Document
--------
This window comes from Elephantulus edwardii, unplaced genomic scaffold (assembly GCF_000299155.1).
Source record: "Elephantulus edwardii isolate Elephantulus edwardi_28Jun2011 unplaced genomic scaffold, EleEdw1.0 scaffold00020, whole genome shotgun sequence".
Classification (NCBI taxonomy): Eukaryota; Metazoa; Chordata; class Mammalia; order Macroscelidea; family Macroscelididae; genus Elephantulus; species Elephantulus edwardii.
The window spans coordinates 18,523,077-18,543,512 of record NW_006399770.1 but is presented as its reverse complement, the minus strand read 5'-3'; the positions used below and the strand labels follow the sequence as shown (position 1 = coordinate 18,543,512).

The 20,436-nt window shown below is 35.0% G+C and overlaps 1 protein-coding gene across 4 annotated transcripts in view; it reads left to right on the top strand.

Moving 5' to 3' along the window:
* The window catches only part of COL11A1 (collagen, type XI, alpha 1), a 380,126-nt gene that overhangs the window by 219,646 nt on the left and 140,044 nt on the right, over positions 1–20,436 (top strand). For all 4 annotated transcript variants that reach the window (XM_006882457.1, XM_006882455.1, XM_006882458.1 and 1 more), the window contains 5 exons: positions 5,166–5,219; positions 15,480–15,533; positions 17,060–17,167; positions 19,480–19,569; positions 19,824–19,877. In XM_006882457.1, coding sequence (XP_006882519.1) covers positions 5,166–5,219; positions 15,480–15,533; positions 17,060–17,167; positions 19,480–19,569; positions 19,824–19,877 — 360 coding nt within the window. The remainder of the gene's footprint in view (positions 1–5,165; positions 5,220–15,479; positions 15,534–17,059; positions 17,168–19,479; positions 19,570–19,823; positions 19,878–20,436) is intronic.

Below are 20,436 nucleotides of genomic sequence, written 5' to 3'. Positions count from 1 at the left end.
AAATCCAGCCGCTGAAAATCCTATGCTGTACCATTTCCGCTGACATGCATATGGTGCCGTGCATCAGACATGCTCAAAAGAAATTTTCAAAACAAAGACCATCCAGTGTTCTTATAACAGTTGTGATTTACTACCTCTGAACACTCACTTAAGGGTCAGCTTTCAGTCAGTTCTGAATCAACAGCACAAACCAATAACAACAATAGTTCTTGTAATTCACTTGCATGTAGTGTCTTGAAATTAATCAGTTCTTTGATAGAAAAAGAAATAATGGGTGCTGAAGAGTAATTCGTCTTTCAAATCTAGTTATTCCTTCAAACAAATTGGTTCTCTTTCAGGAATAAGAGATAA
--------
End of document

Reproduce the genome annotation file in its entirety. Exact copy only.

This window comes from Elephantulus edwardii, unplaced genomic scaffold (assembly GCF_000299155.1).
Source record: "Elephantulus edwardii isolate Elephantulus edwardi_28Jun2011 unplaced genomic scaffold, EleEdw1.0 scaffold00020, whole genome shotgun sequence".
Classification (NCBI taxonomy): Eukaryota; Metazoa; Chordata; class Mammalia; order Macroscelidea; family Macroscelididae; genus Elephantulus; species Elephantulus edwardii.
The window spans coordinates 18,523,077-18,543,512 of record NW_006399770.1 but is presented as its reverse complement, the minus strand read 5'-3'; the positions used below and the strand labels follow the sequence as shown (position 1 = coordinate 18,543,512).

The 20,436-nt window shown below is 35.0% G+C and overlaps 1 protein-coding gene across 4 annotated transcripts in view; it reads left to right on the top strand.

Moving 5' to 3' along the window:
* The window catches only part of COL11A1 (collagen, type XI, alpha 1), a 380,126-nt gene that overhangs the window by 219,646 nt on the left and 140,044 nt on the right, over positions 1–20,436 (top strand). For all 4 annotated transcript variants that reach the window (XM_006882457.1, XM_006882455.1, XM_006882458.1 and 1 more), the window contains 5 exons: positions 5,166–5,219; positions 15,480–15,533; positions 17,060–17,167; positions 19,480–19,569; positions 19,824–19,877. In XM_006882457.1, coding sequence (XP_006882519.1) covers positions 5,166–5,219; positions 15,480–15,533; positions 17,060–17,167; positions 19,480–19,569; positions 19,824–19,877 — 360 coding nt within the window. The remainder of the gene's footprint in view (positions 1–5,165; positions 5,220–15,479; positions 15,534–17,059; positions 17,168–19,479; positions 19,570–19,823; positions 19,878–20,436) is intronic.

Below are 20,436 nucleotides of genomic sequence, written 5' to 3'. Positions count from 1 at the left end.
AAATCCAGCCGCTGAAAATCCTATGCTGTACCATTTCCGCTGACATGCATATGGTGCCGTGCATCAGACATGCTCAAAAGAAATTTTCAAAACAAAGACCATCCAGTGTTCTTATAACAGTTGTGATTTACTACCTCTGAACACTCACTTAAGGGTCAGCTTTCAGTCAGTTCTGAATCAACAGCACAAACCAATAACAACAATAGTTCTTGTAATTCACTTGCATGTAGTGTCTTGAAATTAATCAGTTCTTTGATAGAAAAAGAAATAATGGGTGCTGAAGAGTAATTCGTCTTTCAAATCTAGTTATTCCTTCAAACAAATTGGTTCTCTTTCAGGAATAAGAGATAA